Despite all technical precautions, radioactive substances can get into a nuclear power plant either directly from the fuel rods or through the action of neutrons on the primary coolant and then into the plant’s wastewater or exhaust air system.
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As a result, the following are closely monitored:
- Radioactive substances are released into the sewer and the exhaust chimney.
- The introduction of radioactive materials into plants, soil, and water.
Water contaminated with radioactive substances is collected, cleaned, and, if possible, reused within the nuclear power plant. The treated wastewater can be discharged into a river inlet (receiving water) if necessary, without endangering people or the environment. During the purification of power plant water, residues (such as evaporator concentrates or ion exchange resins) are solidified and brought into a form suitable for final disposal.
The radioactive substances transported with dust and very fine particles are primarily removed from nuclear power plant exhaust air using mechanical filters (e.g. fiber materials or wet scrubbers) (aerosols). Nuclear fission produces radioactive gases that require special handling. Large activated carbon filters effectively retain them. We use very low limit values, which are based on the fluctuation range of natural radiation exposure, for the radiation exposure of the population caused by the release of radioactive substances into the exhaust air (air path) and wastewater (water path) from nuclear power plants. The actual radiation emitted by nuclear power plants is less than 0.5 percent of the average natural radiation to which we are all constantly exposed.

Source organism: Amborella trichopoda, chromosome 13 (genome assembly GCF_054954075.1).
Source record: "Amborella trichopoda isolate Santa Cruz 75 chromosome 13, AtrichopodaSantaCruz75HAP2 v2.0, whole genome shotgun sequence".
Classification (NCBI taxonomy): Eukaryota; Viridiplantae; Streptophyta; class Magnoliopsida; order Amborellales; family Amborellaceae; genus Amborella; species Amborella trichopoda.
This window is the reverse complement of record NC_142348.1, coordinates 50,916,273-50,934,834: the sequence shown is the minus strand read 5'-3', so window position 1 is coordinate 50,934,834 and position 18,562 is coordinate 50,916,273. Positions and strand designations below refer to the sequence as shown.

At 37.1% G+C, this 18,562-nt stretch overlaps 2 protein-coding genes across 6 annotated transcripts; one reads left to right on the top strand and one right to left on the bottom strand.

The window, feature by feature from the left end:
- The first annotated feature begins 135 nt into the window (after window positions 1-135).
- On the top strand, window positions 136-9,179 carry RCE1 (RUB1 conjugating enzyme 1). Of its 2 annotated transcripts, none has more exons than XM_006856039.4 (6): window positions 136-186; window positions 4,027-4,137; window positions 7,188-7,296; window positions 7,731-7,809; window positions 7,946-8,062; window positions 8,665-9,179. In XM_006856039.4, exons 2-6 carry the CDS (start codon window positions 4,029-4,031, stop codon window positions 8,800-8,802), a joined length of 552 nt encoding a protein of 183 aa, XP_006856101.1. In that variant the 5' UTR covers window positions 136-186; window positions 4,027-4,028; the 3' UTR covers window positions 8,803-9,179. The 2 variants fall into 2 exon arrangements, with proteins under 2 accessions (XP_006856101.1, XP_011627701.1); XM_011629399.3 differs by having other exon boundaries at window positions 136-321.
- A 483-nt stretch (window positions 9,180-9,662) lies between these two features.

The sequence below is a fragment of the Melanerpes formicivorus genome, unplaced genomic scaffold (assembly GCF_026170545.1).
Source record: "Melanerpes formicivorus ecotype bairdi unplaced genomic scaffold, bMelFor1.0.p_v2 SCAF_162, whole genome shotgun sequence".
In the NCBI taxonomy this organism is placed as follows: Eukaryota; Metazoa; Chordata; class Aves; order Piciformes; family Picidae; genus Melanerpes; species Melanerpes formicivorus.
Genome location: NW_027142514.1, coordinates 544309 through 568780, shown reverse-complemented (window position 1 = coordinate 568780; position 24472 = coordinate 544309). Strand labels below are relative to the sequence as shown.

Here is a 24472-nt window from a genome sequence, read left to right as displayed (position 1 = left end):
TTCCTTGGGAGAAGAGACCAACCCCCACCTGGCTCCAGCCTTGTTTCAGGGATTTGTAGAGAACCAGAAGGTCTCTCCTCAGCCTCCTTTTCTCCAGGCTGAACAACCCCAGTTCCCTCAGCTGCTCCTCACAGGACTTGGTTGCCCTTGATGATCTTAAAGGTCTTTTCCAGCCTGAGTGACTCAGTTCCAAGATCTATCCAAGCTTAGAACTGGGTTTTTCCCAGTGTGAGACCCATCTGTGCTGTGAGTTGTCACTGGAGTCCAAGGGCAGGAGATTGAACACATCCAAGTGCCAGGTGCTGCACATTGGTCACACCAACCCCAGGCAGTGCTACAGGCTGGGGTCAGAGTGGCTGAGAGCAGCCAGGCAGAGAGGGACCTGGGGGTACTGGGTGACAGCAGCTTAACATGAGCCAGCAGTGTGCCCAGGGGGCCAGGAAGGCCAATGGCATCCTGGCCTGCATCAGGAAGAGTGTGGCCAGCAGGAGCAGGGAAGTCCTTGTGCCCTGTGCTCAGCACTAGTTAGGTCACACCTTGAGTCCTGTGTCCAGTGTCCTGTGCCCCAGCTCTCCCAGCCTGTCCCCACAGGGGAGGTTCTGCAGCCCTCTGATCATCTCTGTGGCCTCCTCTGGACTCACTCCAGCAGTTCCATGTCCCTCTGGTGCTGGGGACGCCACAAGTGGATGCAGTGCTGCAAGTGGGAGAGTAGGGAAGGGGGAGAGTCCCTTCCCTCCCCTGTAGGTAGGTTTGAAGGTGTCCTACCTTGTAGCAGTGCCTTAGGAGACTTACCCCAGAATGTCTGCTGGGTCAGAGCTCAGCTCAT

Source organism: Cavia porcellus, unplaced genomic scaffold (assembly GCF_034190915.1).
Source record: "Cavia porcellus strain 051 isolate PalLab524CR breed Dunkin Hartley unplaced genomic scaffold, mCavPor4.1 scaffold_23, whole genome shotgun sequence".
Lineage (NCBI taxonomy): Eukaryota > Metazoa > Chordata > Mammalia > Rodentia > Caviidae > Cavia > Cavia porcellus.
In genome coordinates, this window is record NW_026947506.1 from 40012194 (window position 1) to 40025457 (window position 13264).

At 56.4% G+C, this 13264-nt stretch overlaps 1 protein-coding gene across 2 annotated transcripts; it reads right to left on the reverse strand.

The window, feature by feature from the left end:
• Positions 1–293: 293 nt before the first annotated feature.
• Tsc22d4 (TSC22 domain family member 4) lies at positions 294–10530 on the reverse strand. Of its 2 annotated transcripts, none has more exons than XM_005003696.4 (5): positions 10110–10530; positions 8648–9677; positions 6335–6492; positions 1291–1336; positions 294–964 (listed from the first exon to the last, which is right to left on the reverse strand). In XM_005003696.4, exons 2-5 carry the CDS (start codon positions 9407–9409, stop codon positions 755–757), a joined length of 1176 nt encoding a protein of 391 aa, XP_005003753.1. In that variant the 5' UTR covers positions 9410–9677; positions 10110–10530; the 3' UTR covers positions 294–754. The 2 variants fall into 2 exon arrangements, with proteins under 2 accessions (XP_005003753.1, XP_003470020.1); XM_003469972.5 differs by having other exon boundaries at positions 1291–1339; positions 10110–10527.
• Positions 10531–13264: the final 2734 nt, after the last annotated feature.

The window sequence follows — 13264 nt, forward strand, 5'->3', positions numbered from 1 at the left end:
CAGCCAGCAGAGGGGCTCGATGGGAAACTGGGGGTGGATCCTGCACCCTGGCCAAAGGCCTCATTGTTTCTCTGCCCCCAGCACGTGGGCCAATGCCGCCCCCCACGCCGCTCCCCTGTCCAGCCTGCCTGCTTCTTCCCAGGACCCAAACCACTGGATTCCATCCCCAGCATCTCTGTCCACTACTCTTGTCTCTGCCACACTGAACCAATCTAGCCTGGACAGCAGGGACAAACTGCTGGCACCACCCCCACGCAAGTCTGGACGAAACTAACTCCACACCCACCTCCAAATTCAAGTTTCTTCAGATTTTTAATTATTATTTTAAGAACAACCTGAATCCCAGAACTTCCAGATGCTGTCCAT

COMPARISON WITH COAL-FIRED POWER PLANTS
Nuclear power plants, unlike coal-fired power plants, emit no chemical pollutants, heavy metal-laden dust, or CO2. They also don’t take in any oxygen.
Nuclear power plants have a thermal efficiency of less than 40% as thermal power plants. The remaining primary energy is released into the environment as waste heat at a low temperature in a controlled manner. Due to the multiple effects on the ecology of the river (receiving waters) from which the cooling water is taken, severe restrictions on inlet temperatures, as well as the removal and return of the cooling water, apply to freshwater cooling. The rate at which heat is introduced into the receiving water is constantly monitored. As a result, cooling towers are now used to re-cool the main cooling water of nuclear power plants.
EFFECTS OF COOLING TOWERS
The cooling tower impacts can:
- Affect the local meteorological conditions.
- Lead to pollution from air pollutants in the environment.
- Cause regional climate changes.
Measurements in the vicinity of the cooling towers installed at power plants in Germany and abroad have shown that power plants with wet cooling towers do not have any significant meteorological effects.